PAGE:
8. The F/A-18 pilot that destroys Madison Square Garden is shown disengaging master arm and selecting LGBs which stand for laser-guided bombs. However he is shown selecting his plane's AGM-84 Harpoon missiles and stating that he has a good laser track on the target. The Harpoon is a radar-guided, anti-ship missile, not laser-guided. The Harpoon missiles that the F/A-18s use are also woefully impractical for destroying a large building, and would not be effective against a large stationary target such as Madison Square Garden, as the Harpoon is designed for anti-ship use. Harpoons are also not practical for engaging land targets; their seeker heads are designed for use over water, which has minimal obstacles and radar interference. Ground terrain creates a chaotic radar picture, which can confuse a Harpoon's seeker head. A variant of the Harpoon was developed for ground targets, but it didn't enter service until 2000, two years after movie's release. The F/A-18 squadron leader says to his wingmen before launching his missiles "save your Mavericks", referring to the AGM-65 Maverick air to ground missile. However, when shots of the planes are shown, none of the F/A-18s are shown carrying any such missiles. The lead F/A-18 is the only one that deploys Harpoons to destroy Madison Square Garden, yet without returning to base to resupply, is able to fire two more salvos of Harpoons from his underwing pylons at Godzilla on the Brooklyn Bridge.

9. Although the filmmakers apparently tried to make Godzilla more realistic in his design, ironically his more dinosaur-like design is far less plausible than the old bulky design. The traditional Godzilla design has pillar-like legs and is built in an upright stance with a low-center of gravity, with massive thighs and thick tail support that you'd expect for an animal weighing thousands of tonnes. This Godzilla has a sleek, raptor-like body held horizontally that basically threw all remaining logic out the window. No 300-foot tall bipedal animal would be able to hold a horizontal position all of the time.

10. The US Army inquiring what a Frenchman is doing at the scene of the clawed freighter. The problem? It's in Tahiti, a French overseas territory. The US troops are the ones who shouldn't be there. No wonder the French sent their secret service after them. Also, during the "Godzilla's footprint" scene, a geiger counter is shown beeping around the footprint, which implies it has a trace of radiation. With how long Godzilla spends tromping about Manhattan, he'd have turned it into a uninhabitable ghost island if he were at all radioactive like his Japanese namesake (And indeed, the original Godzilla WAS radioactive). And with the leftover fallout from the nuclear bomb tests, he should be.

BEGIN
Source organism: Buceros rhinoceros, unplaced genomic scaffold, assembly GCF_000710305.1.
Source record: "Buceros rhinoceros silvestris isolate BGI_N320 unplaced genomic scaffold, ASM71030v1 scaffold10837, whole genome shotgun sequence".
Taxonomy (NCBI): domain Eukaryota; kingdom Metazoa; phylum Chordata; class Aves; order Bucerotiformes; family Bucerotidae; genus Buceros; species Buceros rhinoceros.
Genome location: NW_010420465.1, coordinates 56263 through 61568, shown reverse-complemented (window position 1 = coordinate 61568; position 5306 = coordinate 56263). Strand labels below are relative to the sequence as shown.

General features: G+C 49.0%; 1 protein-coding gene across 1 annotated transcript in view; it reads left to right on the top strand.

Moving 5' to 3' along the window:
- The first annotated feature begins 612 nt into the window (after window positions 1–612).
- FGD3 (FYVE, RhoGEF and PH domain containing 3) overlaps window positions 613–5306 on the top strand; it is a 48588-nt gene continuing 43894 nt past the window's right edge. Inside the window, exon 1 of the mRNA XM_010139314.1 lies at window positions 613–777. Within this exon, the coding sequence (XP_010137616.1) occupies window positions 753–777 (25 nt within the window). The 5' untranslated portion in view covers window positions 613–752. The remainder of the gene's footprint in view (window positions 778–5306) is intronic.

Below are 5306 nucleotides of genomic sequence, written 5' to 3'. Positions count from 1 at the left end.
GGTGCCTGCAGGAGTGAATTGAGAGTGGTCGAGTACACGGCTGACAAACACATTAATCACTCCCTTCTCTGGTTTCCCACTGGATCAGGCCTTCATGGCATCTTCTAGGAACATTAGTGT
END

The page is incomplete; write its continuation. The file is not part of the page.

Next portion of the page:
What do you expect, it's a bad Film, and a bad Goji Reboot

Link to post
Share on other sites
On 5/30/2019 at 6:02 PM, ARS said:

In reality a nuclear submarine's biggest noise source are the cooling pumps on the reactor. Real life diesel-electric sub is far quieter because they can totally shut down everything onboard for total stealth, with the tradeoff being a reduced underwater operating duration, unlike on nuclear sub, where you had to run the cooling pumps for the reactor to keep it cooled or risk of turning it into molten slag

It’s not as straightforward. Look at these intake scoops on the lower left:

Typhoon_Illustration1900.jpg

5QU4CD4_d.jpg?maxwidth=640&shape=thumb&f

Also note the retractable electric thrusters (two fore, two aft). So she would have doors.

gH7Vtbo_d.jpg?maxwidth=640&shape=thumb&f

Spoiler

Also also an obligatory “who would launch an ICBM horizontally?”

KANYON-Size.jpg

 

 

Edited by DDE
Link to post
Share on other sites
On 5/30/2019 at 5:02 PM, ARS said:

God only knows what would happen if the wind ever went slack and the sail slumped back into the turbine.

When the sail is in use the turbine is folded and not spinning.

Don't you dis the trimaran, that thing is amazing. I want one.

Link to post
Share on other sites
2 minutes ago, Shpaget said:

When the sail is in use the turbine is folded and not spinning.

Don't you dis the trimaran, that thing is amazing. I want one.

That said, IRL turbosails don’t have blades.

Alcyone_-_Jacques_Cousteau's_Turbosail_S

Link to post
Share on other sites

Wasn't the Waterworld yacht just a sailboat with no turbines, just with a mechanical helper to quickly fold/unfold/redirect the sails?